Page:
What I hope to share here is a translation of an Arabic-language video Fr. Frans recorded, which I’ve translated into English with the help of my Arabic tutor. Fr. Frans recorded many of these videos, talking not only about the plight of his starving and wounded community, which has experienced a blockade for nearly two years. I chose to translate a video in which he describes the “communal” or “sharing” spirit of the Syrian people.

The translation is below. You can see the original video at this link. Notice how Fr. Frans continues chattering away as bombs drop incessantly nearby.

Hello! I want to talk to you about my experience with the Syrian people whom I love so much. I came to Syria in 1966 and I came to know the people through many activities and different fields. First through the schools, camping and hiking trips, and later I got to know them through psychological assistance, yoga and Zen Buddhist meditation, and through the ‘Ard Project (‘ard means “land” in Arabic), a countryside development program, and after that through the Spiritual Exercises, lectures, meetings with different groups, meetings with individuals, and visits to people.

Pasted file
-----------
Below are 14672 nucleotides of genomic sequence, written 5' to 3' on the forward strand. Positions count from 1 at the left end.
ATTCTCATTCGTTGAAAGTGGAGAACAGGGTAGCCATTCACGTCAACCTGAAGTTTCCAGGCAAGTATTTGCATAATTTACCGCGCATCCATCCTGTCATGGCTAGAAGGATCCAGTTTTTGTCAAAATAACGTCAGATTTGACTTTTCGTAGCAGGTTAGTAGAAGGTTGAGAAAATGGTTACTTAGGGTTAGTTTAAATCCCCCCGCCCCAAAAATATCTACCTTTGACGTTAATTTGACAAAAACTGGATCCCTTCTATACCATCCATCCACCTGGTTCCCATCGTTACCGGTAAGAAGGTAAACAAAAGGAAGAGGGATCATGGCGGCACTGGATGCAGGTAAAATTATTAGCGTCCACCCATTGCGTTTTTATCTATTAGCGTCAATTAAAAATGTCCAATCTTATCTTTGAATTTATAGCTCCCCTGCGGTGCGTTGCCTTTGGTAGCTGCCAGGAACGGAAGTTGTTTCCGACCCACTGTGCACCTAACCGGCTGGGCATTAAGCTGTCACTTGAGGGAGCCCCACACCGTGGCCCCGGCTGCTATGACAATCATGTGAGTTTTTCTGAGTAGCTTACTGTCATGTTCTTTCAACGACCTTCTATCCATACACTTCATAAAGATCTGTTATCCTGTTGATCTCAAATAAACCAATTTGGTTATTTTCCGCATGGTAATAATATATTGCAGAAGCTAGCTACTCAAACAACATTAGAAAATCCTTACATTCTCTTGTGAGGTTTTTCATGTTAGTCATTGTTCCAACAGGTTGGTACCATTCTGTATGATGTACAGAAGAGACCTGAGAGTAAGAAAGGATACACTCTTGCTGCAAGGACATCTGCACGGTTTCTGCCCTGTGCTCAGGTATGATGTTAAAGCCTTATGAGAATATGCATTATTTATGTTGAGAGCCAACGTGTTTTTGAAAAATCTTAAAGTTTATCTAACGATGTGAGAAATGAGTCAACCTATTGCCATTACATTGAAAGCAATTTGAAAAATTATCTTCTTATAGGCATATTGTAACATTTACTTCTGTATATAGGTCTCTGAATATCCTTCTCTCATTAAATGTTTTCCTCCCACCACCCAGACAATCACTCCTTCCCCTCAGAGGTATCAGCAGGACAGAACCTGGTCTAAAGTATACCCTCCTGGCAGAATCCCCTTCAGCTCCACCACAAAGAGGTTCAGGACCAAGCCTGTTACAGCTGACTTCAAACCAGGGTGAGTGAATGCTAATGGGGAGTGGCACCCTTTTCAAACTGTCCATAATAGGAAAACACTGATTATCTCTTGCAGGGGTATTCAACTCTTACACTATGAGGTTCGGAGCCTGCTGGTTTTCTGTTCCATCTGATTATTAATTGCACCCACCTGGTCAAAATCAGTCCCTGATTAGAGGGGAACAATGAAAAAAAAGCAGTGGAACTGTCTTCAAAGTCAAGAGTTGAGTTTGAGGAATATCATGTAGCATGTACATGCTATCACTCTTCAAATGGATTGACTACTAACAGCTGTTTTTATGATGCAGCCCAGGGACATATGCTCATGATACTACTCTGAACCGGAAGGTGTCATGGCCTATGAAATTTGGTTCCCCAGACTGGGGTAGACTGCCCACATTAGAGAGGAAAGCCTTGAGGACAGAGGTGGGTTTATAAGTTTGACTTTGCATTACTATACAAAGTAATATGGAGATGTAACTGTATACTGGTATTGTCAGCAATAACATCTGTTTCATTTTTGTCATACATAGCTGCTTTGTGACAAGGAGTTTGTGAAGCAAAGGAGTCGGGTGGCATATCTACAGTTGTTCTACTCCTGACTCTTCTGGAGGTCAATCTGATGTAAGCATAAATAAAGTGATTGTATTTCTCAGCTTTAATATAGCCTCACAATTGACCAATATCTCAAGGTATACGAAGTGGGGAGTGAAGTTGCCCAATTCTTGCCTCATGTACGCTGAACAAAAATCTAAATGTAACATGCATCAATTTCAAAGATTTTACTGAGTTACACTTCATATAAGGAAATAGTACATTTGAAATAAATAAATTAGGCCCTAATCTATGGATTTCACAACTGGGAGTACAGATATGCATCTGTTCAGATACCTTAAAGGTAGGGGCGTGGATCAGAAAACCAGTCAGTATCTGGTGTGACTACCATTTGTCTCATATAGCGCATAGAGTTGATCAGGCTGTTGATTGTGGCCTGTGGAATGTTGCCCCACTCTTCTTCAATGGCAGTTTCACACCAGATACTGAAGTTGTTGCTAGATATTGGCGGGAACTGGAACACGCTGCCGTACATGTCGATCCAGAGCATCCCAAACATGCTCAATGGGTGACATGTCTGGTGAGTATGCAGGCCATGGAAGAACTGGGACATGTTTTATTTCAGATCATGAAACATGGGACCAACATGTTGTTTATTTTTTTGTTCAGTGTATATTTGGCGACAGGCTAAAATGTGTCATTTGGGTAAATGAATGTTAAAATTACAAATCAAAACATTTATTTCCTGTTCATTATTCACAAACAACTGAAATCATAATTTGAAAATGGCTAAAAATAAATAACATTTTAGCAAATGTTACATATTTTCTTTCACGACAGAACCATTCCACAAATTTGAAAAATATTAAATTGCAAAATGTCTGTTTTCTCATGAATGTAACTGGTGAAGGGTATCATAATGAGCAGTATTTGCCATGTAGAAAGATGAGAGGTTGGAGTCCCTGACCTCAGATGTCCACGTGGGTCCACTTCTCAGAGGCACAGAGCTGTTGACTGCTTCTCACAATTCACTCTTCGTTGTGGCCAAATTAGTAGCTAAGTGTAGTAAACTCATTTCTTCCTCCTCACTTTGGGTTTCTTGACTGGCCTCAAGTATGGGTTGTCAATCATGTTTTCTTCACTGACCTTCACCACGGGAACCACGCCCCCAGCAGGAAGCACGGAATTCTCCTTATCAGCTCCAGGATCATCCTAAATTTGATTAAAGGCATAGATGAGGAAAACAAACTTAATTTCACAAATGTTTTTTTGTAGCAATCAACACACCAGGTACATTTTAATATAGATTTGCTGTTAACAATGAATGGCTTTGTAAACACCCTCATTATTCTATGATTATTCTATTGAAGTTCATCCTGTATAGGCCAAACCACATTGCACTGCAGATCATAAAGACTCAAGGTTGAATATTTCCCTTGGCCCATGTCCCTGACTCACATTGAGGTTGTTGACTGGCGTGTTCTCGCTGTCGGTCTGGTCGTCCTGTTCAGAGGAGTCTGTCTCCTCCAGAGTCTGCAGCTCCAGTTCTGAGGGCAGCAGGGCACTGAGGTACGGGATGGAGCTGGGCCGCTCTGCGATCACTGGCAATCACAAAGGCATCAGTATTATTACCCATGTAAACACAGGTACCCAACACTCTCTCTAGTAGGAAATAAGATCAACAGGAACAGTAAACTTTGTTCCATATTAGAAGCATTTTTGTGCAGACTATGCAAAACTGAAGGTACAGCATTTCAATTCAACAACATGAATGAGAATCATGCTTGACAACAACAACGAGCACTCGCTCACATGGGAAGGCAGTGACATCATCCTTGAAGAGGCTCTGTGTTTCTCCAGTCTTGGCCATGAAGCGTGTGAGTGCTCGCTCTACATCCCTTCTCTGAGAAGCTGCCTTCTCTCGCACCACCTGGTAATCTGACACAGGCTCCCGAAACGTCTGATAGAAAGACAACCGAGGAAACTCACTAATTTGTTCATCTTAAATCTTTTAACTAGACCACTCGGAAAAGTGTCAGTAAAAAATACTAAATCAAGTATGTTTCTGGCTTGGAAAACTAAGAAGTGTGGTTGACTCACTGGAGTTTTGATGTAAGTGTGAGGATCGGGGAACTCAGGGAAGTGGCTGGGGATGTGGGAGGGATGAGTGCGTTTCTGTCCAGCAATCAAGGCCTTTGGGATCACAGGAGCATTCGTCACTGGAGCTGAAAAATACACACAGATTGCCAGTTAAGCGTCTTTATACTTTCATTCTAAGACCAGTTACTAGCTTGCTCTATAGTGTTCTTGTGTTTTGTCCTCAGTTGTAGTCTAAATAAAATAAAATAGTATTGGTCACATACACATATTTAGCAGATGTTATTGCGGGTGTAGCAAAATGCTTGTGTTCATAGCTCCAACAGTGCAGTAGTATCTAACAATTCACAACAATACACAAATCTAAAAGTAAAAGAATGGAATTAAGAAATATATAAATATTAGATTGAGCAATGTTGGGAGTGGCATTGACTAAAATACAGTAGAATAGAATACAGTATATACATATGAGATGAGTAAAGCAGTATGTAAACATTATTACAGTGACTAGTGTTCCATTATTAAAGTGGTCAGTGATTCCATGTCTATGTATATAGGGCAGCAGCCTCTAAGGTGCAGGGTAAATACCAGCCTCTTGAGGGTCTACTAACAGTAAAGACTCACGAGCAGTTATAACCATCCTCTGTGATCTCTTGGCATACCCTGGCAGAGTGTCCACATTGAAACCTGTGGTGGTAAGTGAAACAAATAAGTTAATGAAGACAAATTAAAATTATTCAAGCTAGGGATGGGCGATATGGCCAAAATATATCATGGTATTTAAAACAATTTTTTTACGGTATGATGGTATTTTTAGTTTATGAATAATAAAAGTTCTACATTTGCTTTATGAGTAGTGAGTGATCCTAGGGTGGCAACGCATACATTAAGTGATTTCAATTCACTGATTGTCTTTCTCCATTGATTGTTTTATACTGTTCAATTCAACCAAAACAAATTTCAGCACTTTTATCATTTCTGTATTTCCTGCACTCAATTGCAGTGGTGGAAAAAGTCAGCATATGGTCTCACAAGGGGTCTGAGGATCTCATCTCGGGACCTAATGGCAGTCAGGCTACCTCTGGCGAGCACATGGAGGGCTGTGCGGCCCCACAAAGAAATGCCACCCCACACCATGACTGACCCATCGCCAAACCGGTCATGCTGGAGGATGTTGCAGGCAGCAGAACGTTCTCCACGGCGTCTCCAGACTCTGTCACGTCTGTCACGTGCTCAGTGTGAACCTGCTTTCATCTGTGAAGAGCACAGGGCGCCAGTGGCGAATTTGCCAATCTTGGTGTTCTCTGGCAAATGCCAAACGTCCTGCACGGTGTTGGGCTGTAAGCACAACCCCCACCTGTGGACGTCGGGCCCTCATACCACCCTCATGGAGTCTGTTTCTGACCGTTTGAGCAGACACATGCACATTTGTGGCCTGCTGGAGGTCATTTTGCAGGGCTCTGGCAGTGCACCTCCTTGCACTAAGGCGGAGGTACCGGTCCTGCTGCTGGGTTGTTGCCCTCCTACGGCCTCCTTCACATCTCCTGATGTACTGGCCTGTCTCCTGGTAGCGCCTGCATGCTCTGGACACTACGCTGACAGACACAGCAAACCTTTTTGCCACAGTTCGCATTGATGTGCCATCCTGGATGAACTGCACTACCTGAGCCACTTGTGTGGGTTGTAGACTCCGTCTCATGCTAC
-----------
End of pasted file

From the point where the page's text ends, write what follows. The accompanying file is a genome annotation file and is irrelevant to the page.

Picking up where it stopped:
Thanks to this presence, I came to really love the Syrian people. I took part in beautiful things and I received the abundance and generosity of the people! Now we see a people who are really tormented, and with them I share in their treasure and in their sadness, their fear, their pain, and their death. The communion is about being present, connections, and closeness, and because of this I want to be in the heart of the people, until I move with you from hardship and loss to a new horizon—from fear to peace, sadness to joy, and death to life. I want to be with the people in the bosom of these circumstances even as we face together the labor pains, the passage, and the new birth.